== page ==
A standout track, "Heavy Fucking" evokes an early ‘70s psych vibe, pulsing through its full 8 minutes. In the final third of the song, the riff takes off, embracing layers of crunchy guitars and wailing blues solos reminiscent of a few decades past and wide-open spaces.
The hiss of a tape begins many of these tracks, reminding listeners that this music is made by real people; that particular sound, though tech-based, signifies a human touch, which, when it comes to new music, is always welcome. This record embraces the subtleties of every riff and instrument. II is garage rock at its best: catchy, gritty, and human, and, in the end, very fun. Salt Lake City’s Albino Father delivers a well-paced slow-burn of rock ‘n roll.
II is available on limited vinyl and cassette or digitally here:
28 Jan 2015
Reviewed by Nathan Ford
Prolific London synth-botherers Zoltan (one of whom is also the fabulous Cremator) are back at it again with their second full length album for Cineploit Records.
It's been a few years since their debut, but they've kept extremely busy since then with various side-projects, and two shorter Zoltan releases based on horror films "Psychomania" and the "Blind Dead" series. These other projects gave the trio of Andy Thompson, Matt Thompson and Andrew Prestidge the opportunity to branch out and experiment with textures a little different to that of their core sound. "Sixty Minute Zoom" sees them return, fully focused to that core sound, and while their are definite similarities to their debut "First Stage Zoltan", "Sixty Minute Zoom" is a much more confident and expansive platter.
There are three names that you'll see mentioned in almost every Zoltan review - Goblin, Zombi and John Carpenter. Their influence is inescapable here, but Zoltan use these touchstones only as a starting point. The rhythmic complexities that Matt Thompson and Andrew Prestidge introduce add a whole new dimension here, providing a pleasingly cerebral edge which makes use of the more appealing aspects of progressive rock without allowing the opportunity for the tedious showboating that often makes prog such an acquired taste. There's a section in "Uzumaki" which is wholly reliant on Prestige's drums to enhance the drama of the main theme's first appearance. In the hands of most other bands this would fall flat, but it's one of many transcendent moments to be found on "Sixty Minute Zoom", culminating in the side long finale "The Integral", a carefully constructed mini soundtrack which is screaming out for an accompanying short film, if only Lucio Fulci were still with us.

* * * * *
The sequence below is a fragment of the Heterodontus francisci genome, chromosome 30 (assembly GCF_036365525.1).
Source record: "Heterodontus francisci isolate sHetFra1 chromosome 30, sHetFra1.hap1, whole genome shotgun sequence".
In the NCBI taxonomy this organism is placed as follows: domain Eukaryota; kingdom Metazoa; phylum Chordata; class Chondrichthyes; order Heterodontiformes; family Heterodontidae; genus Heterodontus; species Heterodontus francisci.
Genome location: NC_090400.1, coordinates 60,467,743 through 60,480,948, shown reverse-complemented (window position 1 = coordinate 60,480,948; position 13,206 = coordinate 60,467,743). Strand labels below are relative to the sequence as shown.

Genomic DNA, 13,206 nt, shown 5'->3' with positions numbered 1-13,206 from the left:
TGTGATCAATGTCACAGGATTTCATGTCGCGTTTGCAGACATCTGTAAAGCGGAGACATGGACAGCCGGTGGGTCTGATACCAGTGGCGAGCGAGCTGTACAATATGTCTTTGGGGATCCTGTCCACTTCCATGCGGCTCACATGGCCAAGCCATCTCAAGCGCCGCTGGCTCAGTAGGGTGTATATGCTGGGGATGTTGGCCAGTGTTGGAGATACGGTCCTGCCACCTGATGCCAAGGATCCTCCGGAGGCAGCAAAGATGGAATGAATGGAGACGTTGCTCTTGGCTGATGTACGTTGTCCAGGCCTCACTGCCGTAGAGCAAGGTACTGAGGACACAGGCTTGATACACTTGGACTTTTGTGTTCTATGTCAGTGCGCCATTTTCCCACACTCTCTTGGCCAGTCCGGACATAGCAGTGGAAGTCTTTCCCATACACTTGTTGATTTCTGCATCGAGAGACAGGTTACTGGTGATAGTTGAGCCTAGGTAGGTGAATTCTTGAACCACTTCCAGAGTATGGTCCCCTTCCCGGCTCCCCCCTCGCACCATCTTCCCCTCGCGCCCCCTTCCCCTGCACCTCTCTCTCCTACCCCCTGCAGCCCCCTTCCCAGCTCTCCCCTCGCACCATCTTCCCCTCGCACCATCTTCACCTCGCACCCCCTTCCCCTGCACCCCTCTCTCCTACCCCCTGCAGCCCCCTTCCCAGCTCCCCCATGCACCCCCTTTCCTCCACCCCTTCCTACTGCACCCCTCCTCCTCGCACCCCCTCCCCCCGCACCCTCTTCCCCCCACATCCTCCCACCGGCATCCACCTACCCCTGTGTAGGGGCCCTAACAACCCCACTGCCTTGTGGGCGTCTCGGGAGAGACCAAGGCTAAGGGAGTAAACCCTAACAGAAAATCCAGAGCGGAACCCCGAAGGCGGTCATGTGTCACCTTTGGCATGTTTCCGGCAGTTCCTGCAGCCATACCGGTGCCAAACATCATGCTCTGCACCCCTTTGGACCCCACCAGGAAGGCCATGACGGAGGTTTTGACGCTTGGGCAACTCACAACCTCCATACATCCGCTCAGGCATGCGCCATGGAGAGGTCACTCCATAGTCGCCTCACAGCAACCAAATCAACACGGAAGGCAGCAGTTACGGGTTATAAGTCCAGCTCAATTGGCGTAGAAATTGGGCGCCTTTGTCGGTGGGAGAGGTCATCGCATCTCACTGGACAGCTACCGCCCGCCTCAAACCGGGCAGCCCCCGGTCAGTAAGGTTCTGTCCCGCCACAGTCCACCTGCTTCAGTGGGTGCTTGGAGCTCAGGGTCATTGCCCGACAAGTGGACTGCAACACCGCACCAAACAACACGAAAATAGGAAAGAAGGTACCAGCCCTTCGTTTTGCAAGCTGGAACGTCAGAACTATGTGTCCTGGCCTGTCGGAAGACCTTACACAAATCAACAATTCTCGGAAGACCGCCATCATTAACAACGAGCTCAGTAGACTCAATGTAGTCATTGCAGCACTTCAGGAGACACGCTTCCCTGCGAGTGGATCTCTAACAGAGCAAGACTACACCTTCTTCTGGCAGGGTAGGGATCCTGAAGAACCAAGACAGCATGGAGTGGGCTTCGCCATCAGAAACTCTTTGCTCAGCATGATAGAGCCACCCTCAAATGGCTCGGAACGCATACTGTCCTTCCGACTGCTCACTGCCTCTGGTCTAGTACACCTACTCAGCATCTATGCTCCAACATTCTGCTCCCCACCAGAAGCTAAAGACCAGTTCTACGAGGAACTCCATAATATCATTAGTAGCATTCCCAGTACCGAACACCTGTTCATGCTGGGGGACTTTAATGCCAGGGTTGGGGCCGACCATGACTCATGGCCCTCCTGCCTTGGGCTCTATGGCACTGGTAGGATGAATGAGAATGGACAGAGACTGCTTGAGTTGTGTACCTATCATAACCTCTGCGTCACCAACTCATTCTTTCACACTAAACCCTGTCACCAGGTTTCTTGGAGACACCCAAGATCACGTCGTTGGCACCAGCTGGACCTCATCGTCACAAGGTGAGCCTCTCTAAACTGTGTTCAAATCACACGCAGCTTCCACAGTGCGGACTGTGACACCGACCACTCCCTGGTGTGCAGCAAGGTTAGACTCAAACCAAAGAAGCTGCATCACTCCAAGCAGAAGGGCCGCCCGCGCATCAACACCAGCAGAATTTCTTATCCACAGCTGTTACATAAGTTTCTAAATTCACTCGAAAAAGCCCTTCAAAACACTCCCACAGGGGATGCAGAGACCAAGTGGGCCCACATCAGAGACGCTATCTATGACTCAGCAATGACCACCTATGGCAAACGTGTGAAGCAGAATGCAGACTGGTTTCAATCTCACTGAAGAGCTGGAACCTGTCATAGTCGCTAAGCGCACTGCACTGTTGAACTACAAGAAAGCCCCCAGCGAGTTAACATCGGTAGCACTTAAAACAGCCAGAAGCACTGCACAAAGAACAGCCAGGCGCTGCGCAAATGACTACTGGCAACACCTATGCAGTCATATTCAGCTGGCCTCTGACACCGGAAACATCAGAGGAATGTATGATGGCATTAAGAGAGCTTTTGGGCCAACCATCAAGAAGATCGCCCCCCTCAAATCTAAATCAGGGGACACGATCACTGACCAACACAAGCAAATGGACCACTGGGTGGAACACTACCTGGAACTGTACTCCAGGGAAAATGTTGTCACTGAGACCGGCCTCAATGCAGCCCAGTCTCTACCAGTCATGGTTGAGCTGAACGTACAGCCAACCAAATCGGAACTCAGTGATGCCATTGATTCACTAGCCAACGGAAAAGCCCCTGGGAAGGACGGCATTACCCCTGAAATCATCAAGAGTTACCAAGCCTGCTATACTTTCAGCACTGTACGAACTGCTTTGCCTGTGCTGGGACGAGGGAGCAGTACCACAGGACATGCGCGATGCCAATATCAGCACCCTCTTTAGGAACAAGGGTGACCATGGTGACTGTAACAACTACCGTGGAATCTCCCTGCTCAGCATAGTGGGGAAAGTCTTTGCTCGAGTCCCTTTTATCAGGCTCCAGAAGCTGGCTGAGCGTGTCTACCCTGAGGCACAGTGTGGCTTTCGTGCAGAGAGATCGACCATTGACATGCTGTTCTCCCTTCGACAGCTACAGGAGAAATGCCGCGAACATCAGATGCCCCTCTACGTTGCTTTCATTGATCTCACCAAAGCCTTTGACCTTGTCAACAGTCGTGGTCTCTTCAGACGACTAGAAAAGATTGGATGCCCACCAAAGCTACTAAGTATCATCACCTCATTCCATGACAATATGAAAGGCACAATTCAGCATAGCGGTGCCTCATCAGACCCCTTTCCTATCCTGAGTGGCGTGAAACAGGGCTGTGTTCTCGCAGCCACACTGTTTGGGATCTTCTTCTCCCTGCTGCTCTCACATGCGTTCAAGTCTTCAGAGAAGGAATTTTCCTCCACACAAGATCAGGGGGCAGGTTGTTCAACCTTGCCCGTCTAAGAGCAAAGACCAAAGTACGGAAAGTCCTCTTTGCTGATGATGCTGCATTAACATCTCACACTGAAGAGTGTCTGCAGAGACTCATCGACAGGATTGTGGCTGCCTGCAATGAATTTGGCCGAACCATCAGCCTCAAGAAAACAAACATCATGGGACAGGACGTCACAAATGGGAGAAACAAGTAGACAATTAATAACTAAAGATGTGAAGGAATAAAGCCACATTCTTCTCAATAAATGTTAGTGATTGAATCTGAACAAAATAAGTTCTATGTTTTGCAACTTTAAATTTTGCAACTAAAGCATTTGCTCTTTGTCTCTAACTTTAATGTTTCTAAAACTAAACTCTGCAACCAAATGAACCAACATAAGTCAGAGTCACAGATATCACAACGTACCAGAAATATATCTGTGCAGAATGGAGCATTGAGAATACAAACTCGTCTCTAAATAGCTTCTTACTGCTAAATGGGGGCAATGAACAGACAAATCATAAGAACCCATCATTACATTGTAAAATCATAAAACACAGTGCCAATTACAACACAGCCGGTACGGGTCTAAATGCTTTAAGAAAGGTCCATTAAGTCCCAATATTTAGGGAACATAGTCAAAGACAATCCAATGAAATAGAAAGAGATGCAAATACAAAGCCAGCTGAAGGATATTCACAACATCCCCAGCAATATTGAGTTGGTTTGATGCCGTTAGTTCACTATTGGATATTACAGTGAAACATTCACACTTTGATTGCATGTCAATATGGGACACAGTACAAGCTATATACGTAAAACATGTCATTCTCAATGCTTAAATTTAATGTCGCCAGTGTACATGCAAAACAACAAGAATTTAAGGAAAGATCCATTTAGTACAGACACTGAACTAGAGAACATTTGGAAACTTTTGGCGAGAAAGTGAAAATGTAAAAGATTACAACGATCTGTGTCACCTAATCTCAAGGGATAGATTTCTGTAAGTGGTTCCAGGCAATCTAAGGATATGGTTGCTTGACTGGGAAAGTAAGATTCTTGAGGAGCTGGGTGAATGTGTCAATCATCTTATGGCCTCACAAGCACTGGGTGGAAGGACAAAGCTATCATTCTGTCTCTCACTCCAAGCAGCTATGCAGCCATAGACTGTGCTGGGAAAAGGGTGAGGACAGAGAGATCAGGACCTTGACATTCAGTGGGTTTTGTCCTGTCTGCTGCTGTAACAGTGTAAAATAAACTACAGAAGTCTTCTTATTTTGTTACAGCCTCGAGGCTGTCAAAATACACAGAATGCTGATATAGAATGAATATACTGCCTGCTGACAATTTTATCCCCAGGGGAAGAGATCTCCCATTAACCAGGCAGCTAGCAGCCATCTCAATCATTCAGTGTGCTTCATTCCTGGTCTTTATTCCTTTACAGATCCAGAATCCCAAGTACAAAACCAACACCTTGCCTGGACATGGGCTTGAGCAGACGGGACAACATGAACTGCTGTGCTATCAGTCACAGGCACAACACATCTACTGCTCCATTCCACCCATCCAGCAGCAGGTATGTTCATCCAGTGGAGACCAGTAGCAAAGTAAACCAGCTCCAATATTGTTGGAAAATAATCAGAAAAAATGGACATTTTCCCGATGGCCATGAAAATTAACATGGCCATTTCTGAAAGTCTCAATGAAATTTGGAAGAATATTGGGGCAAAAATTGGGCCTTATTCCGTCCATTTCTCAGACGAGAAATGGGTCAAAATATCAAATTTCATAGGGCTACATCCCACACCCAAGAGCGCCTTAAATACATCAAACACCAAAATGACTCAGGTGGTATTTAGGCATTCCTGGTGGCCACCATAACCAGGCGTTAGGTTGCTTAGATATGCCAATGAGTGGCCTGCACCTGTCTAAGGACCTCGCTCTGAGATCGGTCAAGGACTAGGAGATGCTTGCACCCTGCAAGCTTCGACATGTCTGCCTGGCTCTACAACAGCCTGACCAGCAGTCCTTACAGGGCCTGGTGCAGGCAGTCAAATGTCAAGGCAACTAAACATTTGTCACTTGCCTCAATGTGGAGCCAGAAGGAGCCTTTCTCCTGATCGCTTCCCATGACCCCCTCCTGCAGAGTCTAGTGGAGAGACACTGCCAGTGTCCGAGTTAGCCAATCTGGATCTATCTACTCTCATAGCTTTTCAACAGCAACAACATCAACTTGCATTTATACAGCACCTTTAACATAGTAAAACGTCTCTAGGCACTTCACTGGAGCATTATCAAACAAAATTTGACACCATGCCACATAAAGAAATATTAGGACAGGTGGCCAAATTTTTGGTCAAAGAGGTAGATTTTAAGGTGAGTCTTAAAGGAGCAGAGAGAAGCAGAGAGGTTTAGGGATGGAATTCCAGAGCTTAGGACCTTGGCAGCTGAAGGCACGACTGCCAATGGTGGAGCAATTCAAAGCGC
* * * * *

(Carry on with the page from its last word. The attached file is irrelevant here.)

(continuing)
A definite step up from their already excellent preceding works.
Available digitally below or physically here.
27 Jan 2015
Reviewed by Nathan Ford
I like the name the Bingers a lot. Hell, I liked it when I thought it had something to do with the strip club from the Sopranos, but now that someone has pointed out to me that it's actually a play on the fact that these guys binge, it makes a lot more sense. And the impression that "Gonna Get You", their latest 7" E.P gives, is that the Bingers have certainly ingested more vintage garage rock n roll than their dietary consultant would recommend in one sitting.
It takes a lot for a garage rock band to distinguish themselves these days. The competition is plentiful. But the Bingers have one very important thing on their side. Sure, they may sound like a bunch of snotty punks, but they also realize that buzzsaw guitars and attitude will only get you so far. With that in mind, they've ensured that all four tracks here are laden with big, memorable hooks.